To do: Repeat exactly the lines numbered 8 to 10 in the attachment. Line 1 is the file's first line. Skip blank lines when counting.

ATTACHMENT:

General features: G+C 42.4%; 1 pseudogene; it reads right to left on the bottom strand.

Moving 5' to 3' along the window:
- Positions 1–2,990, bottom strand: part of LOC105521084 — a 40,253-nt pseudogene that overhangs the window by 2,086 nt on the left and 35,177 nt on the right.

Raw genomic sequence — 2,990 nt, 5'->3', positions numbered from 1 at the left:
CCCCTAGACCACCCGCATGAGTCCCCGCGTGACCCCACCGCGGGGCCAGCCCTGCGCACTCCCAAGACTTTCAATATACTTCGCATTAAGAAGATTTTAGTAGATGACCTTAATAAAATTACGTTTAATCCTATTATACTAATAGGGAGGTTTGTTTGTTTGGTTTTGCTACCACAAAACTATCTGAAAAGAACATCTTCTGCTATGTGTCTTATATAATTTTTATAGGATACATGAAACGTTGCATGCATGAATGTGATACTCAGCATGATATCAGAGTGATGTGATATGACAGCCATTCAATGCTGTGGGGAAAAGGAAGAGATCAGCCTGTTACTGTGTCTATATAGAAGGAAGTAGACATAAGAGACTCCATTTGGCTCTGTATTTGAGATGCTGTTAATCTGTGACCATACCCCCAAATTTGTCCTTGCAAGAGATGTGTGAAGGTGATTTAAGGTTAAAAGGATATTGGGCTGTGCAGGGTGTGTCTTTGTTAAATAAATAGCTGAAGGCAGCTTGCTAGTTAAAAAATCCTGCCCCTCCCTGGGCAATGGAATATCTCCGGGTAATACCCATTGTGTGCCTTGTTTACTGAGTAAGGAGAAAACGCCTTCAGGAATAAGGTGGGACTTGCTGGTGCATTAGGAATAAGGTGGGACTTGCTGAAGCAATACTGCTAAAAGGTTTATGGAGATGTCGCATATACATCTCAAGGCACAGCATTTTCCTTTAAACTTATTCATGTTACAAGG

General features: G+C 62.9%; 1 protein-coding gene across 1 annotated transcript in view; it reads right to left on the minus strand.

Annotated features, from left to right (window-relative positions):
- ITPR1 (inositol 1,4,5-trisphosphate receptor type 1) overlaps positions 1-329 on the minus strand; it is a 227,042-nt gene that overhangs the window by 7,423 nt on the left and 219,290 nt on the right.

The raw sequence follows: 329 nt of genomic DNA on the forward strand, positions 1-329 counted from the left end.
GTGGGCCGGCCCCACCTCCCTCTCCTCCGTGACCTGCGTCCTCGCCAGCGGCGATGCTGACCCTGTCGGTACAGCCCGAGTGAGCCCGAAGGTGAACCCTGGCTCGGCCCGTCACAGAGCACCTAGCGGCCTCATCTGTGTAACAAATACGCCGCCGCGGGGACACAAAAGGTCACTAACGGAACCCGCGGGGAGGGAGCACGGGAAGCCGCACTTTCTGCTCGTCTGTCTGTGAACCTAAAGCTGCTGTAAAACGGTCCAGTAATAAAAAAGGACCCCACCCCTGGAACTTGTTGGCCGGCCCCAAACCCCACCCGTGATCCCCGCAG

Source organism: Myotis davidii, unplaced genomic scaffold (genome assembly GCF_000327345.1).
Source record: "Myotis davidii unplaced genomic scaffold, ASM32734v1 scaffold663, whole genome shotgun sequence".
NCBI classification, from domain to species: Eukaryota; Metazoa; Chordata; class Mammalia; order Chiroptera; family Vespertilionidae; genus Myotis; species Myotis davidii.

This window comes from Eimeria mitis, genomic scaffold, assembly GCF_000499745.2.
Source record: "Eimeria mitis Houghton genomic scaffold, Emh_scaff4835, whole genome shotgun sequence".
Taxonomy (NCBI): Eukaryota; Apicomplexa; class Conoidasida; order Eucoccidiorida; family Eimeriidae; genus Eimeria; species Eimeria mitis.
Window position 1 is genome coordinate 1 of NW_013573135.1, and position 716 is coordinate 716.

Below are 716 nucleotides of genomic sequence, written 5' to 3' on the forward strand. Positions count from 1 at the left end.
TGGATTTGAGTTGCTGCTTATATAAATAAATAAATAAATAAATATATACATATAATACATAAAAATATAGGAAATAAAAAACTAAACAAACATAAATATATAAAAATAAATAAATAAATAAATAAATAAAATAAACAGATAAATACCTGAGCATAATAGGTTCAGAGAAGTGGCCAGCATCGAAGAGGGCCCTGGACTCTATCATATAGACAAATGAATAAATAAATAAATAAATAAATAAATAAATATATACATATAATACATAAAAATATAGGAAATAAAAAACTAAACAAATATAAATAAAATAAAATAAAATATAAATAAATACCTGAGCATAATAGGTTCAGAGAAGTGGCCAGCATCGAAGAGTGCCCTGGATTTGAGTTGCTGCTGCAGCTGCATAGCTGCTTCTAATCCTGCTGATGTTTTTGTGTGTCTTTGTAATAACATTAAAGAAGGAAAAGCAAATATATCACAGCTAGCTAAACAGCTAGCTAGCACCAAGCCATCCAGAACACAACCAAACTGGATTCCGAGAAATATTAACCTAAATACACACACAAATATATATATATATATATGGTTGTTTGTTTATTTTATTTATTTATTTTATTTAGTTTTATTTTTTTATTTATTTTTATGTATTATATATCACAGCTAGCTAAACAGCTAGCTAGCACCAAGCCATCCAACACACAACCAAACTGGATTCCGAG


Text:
- ITPR1 (inositol 1,4,5-trisphosphate receptor type 1) overlaps positions 1-329 on the minus strand; it is a 227,042-nt gene that overhangs the window by 7,423 nt on the left and 219,290 nt on the right.

The raw sequence follows: 329 nt of genomic DNA on the forward strand, positions 1-329 counted from the left end.
GTGGGCCGGCCCCACCTCCCTCTCCTCCGTGACCTGCGTCCTCGCCAGCGGCGATGCTGACCCTGTCGGTACAGCCCGAGTGAGCCCGAAGGTGAACCCTGGCTCGGCCCGTCACAGAGCACCTAGCGGCCTCATCTGTGTAACAAATACGCCGCCGCGGGGACACAAAAGGTCACTAACGGAACCCGCGGGGAGGGAGCACGGGAAGCCGCACTTTCTGCTCGTCTGTCTGTGAACCTAAAGCTGCTGTAAAACGGTCCAGTAATAAAAAAGGACCCCACCCCTGGAACTTGTTGGCCGGCCCCAAACCCCACCCGTGATCCCCGCAG